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A Quick Message on Podcasting
Podcasting is a great tool to build an audience and do the research to make something great.
If what’s holding you back from doing that is a technical overview for how to make a podcast, here is what you need to do:
1. Buy Quality Equipment
Don’t skimp on sound quality. If you want to make things people want to consume, make sure you make great stuff.
You can find my podcast studio set up tutorial at the page called studio.
If you listened to our podcast, you may have noticed it sounded professional. If you follow the instruction from that page above, you can create a sound exactly like we did for the podcast.
2. Get The Software
- Audacity is Free – Use this to record supplemental segments in studio with or with out a guest.
- Levelator is Free – Run all your .AIFF (.WAV if you use a PC) recorded show elements through here.
- Piezo is $15 – Use this program to create the recordings with Skype (Call Recorder for you Microsoft people).
- ID3 Editor – This one is free for a long time. I think it’s $15 but you’ll save time.
3. Record Interviews/Audible Monologues and Export Audio to .aiff or .wav files
Use Audacity to record your in person interviews and Piezo to record Skype calls. When you’re done with these programs, export the files to a working folder for the next process.
I like to title and name my files as follows:
episode number – Show Name – Guest Name
23 – Love Affair Travel – Barack Obama
4. Run Files through Levelator
Levelator is the simplest way to make sure your levels are solid when publishing. There are steps you can take to get a better sounding show, but as we’re doing the quick and effective tutorial here, running your files through Levelator is the best option at this time.
5. Open files in GarageBand and mix them together with music
Once you have your leveled podcast elements, use GarageBand or Audacity to mix them together. This may require a bit of a learning curve, but simplify the process and just organise your elements. When done, click export and export as a 128 kb/s .mp3 file. These are optimal for sharing on the podcast platforms.
6. Use ID3 Editor to Write Categorical Information and Show Art to your audio file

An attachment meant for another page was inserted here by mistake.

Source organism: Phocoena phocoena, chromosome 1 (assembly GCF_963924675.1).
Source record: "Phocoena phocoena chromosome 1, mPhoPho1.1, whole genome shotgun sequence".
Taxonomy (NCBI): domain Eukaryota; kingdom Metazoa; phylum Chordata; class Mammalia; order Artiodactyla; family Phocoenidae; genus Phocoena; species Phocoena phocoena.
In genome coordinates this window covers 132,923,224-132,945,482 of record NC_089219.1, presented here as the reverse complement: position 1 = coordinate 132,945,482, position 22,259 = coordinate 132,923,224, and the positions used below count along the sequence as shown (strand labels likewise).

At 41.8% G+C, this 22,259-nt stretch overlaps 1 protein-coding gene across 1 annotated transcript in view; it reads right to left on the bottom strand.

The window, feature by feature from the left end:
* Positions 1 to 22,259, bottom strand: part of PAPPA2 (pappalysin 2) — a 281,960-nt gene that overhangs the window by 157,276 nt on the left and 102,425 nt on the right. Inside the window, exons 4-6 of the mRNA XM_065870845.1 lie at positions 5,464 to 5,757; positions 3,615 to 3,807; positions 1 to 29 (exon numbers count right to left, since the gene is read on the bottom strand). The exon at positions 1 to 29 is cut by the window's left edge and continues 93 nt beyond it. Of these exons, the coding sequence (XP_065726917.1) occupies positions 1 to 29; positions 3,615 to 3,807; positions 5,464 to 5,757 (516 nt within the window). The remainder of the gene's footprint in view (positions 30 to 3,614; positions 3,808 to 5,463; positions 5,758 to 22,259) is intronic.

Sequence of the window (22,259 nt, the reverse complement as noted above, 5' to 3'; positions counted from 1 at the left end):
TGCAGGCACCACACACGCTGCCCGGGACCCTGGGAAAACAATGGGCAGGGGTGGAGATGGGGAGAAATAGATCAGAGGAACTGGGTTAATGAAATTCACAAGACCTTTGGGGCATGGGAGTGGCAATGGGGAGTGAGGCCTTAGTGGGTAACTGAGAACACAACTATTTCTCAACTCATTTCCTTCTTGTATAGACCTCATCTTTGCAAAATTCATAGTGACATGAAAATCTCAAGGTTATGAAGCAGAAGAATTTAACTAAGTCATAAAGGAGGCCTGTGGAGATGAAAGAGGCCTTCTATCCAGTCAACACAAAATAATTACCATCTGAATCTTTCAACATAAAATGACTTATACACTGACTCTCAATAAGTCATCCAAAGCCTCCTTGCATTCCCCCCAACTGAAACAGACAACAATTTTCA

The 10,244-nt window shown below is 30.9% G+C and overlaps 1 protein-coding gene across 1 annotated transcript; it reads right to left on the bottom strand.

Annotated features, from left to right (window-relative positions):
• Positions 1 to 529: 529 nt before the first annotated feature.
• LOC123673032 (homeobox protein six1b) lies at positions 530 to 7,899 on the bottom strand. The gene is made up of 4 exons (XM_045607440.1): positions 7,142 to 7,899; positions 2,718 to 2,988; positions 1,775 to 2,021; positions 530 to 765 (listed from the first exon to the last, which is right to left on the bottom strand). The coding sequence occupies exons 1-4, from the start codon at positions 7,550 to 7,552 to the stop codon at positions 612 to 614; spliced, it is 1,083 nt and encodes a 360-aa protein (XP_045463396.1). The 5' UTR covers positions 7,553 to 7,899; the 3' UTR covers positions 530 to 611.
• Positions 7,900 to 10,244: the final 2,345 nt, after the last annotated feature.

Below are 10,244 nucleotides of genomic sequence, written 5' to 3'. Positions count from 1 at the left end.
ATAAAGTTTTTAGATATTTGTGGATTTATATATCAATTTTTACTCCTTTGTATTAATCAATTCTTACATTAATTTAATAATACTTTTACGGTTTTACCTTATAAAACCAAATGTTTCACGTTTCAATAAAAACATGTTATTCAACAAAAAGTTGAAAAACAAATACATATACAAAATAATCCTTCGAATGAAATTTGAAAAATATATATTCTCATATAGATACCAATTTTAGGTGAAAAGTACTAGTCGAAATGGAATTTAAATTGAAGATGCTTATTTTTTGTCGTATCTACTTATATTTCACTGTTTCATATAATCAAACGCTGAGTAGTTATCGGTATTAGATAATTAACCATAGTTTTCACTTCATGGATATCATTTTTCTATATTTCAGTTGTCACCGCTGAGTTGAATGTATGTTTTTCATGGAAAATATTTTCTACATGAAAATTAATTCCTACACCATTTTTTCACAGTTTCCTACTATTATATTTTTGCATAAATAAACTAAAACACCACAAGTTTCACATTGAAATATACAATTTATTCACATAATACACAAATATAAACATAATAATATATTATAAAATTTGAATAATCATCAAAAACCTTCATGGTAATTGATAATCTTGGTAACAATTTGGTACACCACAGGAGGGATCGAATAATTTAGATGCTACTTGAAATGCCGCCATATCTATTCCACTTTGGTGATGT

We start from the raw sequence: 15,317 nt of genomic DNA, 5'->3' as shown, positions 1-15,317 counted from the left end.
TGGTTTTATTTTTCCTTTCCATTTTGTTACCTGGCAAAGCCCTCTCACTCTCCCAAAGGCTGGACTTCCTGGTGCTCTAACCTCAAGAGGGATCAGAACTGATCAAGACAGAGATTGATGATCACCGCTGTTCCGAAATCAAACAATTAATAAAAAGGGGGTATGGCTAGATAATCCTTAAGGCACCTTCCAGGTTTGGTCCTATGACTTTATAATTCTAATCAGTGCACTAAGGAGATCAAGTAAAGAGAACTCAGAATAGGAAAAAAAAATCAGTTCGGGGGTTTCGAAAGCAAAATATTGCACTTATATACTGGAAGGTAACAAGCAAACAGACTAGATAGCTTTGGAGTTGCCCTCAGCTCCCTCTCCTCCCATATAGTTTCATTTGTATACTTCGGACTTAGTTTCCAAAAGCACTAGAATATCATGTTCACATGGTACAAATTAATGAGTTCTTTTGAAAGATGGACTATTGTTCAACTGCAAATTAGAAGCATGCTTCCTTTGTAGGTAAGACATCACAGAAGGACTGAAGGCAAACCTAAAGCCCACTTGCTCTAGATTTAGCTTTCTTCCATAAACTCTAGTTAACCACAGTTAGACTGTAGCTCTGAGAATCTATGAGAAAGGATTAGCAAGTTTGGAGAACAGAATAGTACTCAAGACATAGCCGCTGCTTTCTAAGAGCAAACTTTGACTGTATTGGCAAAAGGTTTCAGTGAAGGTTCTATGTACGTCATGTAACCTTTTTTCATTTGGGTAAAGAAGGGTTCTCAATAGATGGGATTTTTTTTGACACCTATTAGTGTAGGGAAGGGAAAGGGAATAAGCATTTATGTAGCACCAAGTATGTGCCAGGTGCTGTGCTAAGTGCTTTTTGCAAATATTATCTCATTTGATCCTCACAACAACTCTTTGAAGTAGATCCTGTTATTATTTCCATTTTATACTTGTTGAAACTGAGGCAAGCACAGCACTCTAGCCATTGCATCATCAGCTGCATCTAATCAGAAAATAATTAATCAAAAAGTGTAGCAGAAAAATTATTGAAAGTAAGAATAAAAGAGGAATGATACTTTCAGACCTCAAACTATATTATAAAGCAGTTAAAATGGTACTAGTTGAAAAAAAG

We tag our podcast episodes so that when people are listening on their devices, the branding and the link to your website are visible on the players. If you notice that there is a podcast that show the default image when you download it, that is because the producer is not properly tagging the file. Here is a screen shot of what it looks like when my podcast has been properly tagged in ID3 editor:
7. Install Blubrry Podcasting Plugin on your WordPress website
The core of the podcast distribution system is your podcast RSS feed. This is the Blubrry Podcast Plugin and it works with WordPress.org websites in a way that makes it easier to produce a proper feed. Go ahead and upload it to your website and fill out the information in the menu tab.
8. Upload your audio files to Libsyn and copy the Media URL to the blog post
Now that Blubrry is installed on your computer you will see a podcasting box in each blog post draft. So create a new podcast post to go live on iTunes and import the media URL of your audio show and click “Verify.” Then click Update or Save Draft. Your podcast is loaded up and ready to go to iTunes.
Note: It’s important to publish and make live at least one podcast before moving onto the next step.
9. Submit your Feed to the Top Podcasting Podcast
Now that you’ve created a blog with an audio embed which is connected to your RSS feed, you’re ready to submit your podcast to iTunes and the other podcasting platforms. To do this, we suggest following these guidelines. We update these constantly as new platforms enter the market and old ones become obsolete. Please feel free to follow the submission instructions here.